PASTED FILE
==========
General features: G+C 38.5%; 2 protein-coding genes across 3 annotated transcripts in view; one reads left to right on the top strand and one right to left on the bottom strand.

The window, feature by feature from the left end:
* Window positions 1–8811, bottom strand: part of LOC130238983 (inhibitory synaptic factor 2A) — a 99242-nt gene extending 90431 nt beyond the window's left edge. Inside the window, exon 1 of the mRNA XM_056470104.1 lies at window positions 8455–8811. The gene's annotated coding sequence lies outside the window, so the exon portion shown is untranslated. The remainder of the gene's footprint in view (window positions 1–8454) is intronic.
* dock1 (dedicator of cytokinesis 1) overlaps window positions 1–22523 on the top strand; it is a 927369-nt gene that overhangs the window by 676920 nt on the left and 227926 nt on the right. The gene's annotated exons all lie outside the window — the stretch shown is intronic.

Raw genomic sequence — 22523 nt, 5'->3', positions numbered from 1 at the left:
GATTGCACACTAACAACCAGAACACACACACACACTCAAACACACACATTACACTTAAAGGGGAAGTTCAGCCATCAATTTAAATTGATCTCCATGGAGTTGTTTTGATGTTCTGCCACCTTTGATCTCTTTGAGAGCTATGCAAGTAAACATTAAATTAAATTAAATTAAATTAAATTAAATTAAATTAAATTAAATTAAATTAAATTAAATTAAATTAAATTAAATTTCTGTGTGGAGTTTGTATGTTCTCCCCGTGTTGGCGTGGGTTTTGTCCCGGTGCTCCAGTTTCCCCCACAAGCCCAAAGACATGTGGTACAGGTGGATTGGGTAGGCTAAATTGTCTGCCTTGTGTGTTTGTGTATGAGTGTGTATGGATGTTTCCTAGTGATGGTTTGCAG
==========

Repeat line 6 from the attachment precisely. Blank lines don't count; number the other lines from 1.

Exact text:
GATTGCACACTAACAACCAGAACACACACACACACTCAAACACACACATTACACTTAAAGGGGAAGTTCAGCCATCAATTTAAATTGATCTCCATGGAGTTGTTTTGATGTTCTGCCACCTTTGATCTCTTTGAGAGCTATGCAAGTAAACATTAAATTAAATTAAATTAAATTAAATTAAATTAAATTAAATTAAATTAAATTAAATTAAATTAAATTAAATTAAATTTCTGTGTGGAGTTTGTATGTTCTCCCCGTGTTGGCGTGGGTTTTGTCCCGGTGCTCCAGTTTCCCCCACAAGCCCAAAGACATGTGGTACAGGTGGATTGGGTAGGCTAAATTGTCTGCCTTGTGTGTTTGTGTATGAGTGTGTATGGATGTTTCCTAGTGATGGTTTGCAG